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Next Friends: Can the Attorney for the Minor Act as Next Friend in Emancipation Proceedings?

Minors can be wronged, they can wrong, and they can be in need of protection or relief. However, it is well-recognized that minors lack the capacity to bring legal actions or defend against them. What about when minors sue seeking adult status in the real world. Enter the next friend, and more specifically, enter the next friend in an emancipation of mature minor proceeding. In an emancipation proceeding, the petition must be filed on behalf of the minor by his / her next friend, parent, or guardian. Given the reading of the statute, the next friend does not need to be the parent or guardian of the minor. In fact, it would seem inappropriate for the next friend of the mature minor to be the parent or guardian from whom the minor seeks emancipation. Or, a situation could arise where a non-custodial parent attempts to serve as the next friend of a mature minor against the custodial parent in an attempt to circumvent the Illinois Marriage and Dissolution of Marriage Act. Focusing on the mature minor seeking emancipation from his or her parents, the minor turns to the attorney he or she has hired to prosecute the emancipation proceedings and requests the attorney serve as the next friend.

A next friend is not a party to a suit, but represents the real party, who, as a minor, lacks the capacity to sue in his own name. In practice, the next friend is the adult representative of a minor plaintiff, while a guardian ad litem is the adult representative of a minor defendant. The functions and powers of a next friend are the same as those of a guardian ad litem, and with the exception of on which side they represent the minor, the next friend or guardian ad litem is to represent the minor’s interest in the litigation. Id. Given that the next friend is essentially the same as a guardian ad litem, whether the Illinois courts have allowed an attorney for a minor to serve as the minor’s guardian ad litem will shed light on whether an attorney for a minor may also serve as the minor’s next friend.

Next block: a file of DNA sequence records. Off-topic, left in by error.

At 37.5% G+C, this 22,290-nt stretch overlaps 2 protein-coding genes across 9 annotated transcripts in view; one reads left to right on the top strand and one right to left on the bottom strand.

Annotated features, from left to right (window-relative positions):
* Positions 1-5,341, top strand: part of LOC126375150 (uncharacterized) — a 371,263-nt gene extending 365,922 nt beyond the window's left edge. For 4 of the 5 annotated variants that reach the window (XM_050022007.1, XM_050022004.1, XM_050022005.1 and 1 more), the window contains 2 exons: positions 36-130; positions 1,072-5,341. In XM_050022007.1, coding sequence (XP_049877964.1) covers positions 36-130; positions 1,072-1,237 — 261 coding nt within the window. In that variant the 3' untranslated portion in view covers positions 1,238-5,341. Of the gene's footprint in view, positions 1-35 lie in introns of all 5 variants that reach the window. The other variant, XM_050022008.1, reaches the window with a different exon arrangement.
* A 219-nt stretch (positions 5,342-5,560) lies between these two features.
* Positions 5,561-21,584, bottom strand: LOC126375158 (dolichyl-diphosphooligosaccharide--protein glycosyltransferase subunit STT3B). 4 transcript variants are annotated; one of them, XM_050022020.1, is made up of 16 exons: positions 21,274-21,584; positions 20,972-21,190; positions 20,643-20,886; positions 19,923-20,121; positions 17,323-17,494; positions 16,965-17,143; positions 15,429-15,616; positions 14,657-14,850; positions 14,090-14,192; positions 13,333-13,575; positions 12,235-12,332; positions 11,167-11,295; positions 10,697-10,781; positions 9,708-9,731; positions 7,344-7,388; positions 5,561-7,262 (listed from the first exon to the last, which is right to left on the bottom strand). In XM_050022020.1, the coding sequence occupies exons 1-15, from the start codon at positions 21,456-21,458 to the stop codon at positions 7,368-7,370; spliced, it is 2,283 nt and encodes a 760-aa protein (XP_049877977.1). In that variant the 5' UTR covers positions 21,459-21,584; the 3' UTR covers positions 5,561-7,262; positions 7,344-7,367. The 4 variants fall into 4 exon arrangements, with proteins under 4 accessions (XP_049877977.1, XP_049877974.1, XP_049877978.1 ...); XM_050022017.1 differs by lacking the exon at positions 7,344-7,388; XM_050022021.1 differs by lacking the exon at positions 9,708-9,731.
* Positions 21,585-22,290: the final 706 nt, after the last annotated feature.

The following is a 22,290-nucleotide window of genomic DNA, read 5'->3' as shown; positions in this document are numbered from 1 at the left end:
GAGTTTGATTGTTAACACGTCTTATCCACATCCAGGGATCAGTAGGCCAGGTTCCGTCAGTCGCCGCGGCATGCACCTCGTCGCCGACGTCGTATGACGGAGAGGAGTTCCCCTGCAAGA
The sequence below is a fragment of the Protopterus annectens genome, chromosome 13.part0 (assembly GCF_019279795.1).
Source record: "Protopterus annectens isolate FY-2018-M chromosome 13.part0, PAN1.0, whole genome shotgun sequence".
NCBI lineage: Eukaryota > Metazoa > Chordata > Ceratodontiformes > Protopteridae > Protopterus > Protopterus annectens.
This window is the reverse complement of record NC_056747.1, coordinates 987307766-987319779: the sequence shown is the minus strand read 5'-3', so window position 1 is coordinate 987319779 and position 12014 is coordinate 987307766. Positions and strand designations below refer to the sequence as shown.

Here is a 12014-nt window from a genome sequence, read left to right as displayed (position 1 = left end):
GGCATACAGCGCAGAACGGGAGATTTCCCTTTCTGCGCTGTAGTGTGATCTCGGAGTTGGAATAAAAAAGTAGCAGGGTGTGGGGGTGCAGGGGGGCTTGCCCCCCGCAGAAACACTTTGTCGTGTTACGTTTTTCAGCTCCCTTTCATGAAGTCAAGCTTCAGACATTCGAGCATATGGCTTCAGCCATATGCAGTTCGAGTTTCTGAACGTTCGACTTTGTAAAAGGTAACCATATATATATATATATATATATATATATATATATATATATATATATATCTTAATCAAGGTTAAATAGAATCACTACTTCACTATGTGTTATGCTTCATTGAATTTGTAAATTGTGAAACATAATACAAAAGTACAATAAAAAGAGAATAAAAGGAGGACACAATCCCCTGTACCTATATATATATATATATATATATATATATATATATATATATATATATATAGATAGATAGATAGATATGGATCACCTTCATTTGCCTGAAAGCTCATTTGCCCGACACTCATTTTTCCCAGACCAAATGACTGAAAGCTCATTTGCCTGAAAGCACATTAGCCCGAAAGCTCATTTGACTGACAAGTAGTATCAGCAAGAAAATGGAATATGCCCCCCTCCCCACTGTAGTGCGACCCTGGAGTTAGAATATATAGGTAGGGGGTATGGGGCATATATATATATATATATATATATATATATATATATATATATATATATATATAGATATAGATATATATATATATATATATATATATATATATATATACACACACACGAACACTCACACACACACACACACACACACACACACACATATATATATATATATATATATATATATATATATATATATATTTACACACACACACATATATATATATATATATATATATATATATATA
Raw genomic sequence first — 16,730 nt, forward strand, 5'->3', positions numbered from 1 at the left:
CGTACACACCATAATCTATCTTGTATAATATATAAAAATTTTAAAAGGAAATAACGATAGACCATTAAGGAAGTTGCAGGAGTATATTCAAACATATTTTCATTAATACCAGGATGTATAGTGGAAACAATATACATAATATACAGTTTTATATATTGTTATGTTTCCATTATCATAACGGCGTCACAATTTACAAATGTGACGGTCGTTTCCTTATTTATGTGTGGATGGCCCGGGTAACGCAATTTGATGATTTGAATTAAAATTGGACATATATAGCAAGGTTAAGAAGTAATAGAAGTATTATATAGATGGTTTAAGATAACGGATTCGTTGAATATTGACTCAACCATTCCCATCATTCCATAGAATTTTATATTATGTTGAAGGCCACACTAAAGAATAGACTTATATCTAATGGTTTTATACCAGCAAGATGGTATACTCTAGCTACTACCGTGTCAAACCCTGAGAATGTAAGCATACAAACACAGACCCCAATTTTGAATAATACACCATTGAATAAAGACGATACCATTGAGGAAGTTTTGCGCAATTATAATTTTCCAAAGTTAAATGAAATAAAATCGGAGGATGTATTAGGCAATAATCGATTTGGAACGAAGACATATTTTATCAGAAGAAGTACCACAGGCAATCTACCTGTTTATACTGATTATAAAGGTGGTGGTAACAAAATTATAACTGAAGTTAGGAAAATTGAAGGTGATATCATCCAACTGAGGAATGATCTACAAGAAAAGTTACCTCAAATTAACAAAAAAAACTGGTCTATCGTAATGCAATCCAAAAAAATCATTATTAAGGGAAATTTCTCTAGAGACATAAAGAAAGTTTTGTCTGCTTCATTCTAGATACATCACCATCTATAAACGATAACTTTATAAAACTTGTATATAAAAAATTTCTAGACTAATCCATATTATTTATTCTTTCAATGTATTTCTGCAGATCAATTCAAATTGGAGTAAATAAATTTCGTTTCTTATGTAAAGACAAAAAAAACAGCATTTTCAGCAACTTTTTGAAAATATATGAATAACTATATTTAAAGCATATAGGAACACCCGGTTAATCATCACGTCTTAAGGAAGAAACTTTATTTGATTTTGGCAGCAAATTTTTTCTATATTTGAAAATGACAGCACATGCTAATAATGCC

The most common practice in juvenile court actions in Illinois, at certain points in the history of the Juvenile Court Act, to appoint one person to act as the minor’s attorney and his / her guardian ad litem. In fact, Illinois courts have stated that there is no reason why a solicitor for a party to a suit who is not of legal age should not also be appointed as that party’s guardian ad litem. In fact, the court noted that is common practice in equitable proceedings to appoint solicitors as guardians ad litem. Illinois courts also have not previously felt that, in juvenile court, there is any inherent conflict between the roles of attorney and guardian ad litem. The courts believe that the juvenile counsel and the guardian ad litem have essentially the same obligations to the minor and to society. The courts have considered and affirmed cases in which counsel has acted as guardian ad litem.

Since the roles of next friend and guardian ad litem are, by nature, the same, logic might dictate that the above arguments apply to principle of allowing attorneys for minors to serve as next friends for minors seeking to initiate proceedings in the courts, juvenile, civil, or otherwise. Especially in emancipation proceedings, where the parent and child are technically adverse, the attorney for the minor may be the only party able and / or willing to serve as the next friend for the minor.

Conclusion

Thus, herein lies the dilemma. Just because an attorney can do something, doesn’t always mean the attorney should. Furthermore, taking on the role of attorney for the child in an emancipation proceeding may invoke a possible conflict under the new Supreme Court Rules. Illinois Supreme Court Rule 907(a) requires every “child representative, attorney for a child, and guardian ad litem" to adhere to all rules of professional conduct. Granted, the Emancipation of Mature Minors Act is not mentioned in Illinois Supreme Court Rule 900, however, the ethical conundrum of representing a child and serving as the person bringing the lawsuit on his or her behalf is important to consider. Do you have a client under a disability? As next friend, the attorney may be taking on the added responsibility of acting in a manner in consistent with his or her ethical duties to the child client. Does this multiple role affect the attorney’s ability to represent his or her child client? As next friend, would the attorney possibly be called as a witness as to the child client’s motivations for bringing an emancipation suit?

A child seeking adult legal status to make his or her own decisions needs skilled legal experience. It would appear that there is little case law to say that the attorney should not also serve as next friend. However, the skilled legal experience of the attorney in an emancipation proceedings should step back and keep the lawyer hat on, finding another person to put on the next friend hat (even if the next friend hat fits the lawyer too).

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